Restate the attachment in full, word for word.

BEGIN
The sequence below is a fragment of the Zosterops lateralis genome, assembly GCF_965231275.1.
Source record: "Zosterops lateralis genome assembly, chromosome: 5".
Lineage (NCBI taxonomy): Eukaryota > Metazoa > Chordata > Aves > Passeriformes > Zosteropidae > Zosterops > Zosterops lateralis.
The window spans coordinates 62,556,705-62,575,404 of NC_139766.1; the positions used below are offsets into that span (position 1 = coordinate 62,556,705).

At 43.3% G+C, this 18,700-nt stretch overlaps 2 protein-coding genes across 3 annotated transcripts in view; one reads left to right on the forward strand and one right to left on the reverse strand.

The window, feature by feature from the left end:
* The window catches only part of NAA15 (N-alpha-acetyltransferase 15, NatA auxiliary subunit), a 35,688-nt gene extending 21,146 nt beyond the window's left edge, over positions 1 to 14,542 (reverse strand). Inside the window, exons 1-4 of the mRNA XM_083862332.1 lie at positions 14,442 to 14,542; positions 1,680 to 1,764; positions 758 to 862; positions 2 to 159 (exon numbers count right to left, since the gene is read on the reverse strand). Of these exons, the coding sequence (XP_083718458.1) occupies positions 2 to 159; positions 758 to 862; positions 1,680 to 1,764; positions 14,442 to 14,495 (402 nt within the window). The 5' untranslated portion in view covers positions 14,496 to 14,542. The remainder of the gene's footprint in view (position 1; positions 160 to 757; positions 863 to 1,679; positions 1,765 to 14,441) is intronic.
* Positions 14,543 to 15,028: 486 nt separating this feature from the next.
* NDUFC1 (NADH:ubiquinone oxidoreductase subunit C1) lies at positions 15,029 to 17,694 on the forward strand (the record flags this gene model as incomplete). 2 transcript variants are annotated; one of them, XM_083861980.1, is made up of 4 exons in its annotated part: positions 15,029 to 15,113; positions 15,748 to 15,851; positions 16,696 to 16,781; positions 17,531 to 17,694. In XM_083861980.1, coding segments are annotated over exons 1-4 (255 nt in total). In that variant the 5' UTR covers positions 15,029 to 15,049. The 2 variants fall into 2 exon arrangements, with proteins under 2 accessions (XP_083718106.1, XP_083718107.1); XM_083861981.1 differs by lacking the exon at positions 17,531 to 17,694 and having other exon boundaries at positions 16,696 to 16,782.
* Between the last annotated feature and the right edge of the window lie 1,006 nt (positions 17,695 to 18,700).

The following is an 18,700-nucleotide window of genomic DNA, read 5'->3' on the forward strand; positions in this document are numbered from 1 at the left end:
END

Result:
The sequence below is a fragment of the Zosterops lateralis genome, assembly GCF_965231275.1.
Source record: "Zosterops lateralis genome assembly, chromosome: 5".
Lineage (NCBI taxonomy): Eukaryota > Metazoa > Chordata > Aves > Passeriformes > Zosteropidae > Zosterops > Zosterops lateralis.
The window spans coordinates 62,556,705-62,575,404 of NC_139766.1; the positions used below are offsets into that span (position 1 = coordinate 62,556,705).

At 43.3% G+C, this 18,700-nt stretch overlaps 2 protein-coding genes across 3 annotated transcripts in view; one reads left to right on the forward strand and one right to left on the reverse strand.

The window, feature by feature from the left end:
* The window catches only part of NAA15 (N-alpha-acetyltransferase 15, NatA auxiliary subunit), a 35,688-nt gene extending 21,146 nt beyond the window's left edge, over positions 1 to 14,542 (reverse strand). Inside the window, exons 1-4 of the mRNA XM_083862332.1 lie at positions 14,442 to 14,542; positions 1,680 to 1,764; positions 758 to 862; positions 2 to 159 (exon numbers count right to left, since the gene is read on the reverse strand). Of these exons, the coding sequence (XP_083718458.1) occupies positions 2 to 159; positions 758 to 862; positions 1,680 to 1,764; positions 14,442 to 14,495 (402 nt within the window). The 5' untranslated portion in view covers positions 14,496 to 14,542. The remainder of the gene's footprint in view (position 1; positions 160 to 757; positions 863 to 1,679; positions 1,765 to 14,441) is intronic.
* Positions 14,543 to 15,028: 486 nt separating this feature from the next.
* NDUFC1 (NADH:ubiquinone oxidoreductase subunit C1) lies at positions 15,029 to 17,694 on the forward strand (the record flags this gene model as incomplete). 2 transcript variants are annotated; one of them, XM_083861980.1, is made up of 4 exons in its annotated part: positions 15,029 to 15,113; positions 15,748 to 15,851; positions 16,696 to 16,781; positions 17,531 to 17,694. In XM_083861980.1, coding segments are annotated over exons 1-4 (255 nt in total). In that variant the 5' UTR covers positions 15,029 to 15,049. The 2 variants fall into 2 exon arrangements, with proteins under 2 accessions (XP_083718106.1, XP_083718107.1); XM_083861981.1 differs by lacking the exon at positions 17,531 to 17,694 and having other exon boundaries at positions 16,696 to 16,782.
* Between the last annotated feature and the right edge of the window lie 1,006 nt (positions 17,695 to 18,700).

The following is an 18,700-nucleotide window of genomic DNA, read 5'->3' on the forward strand; positions in this document are numbered from 1 at the left end: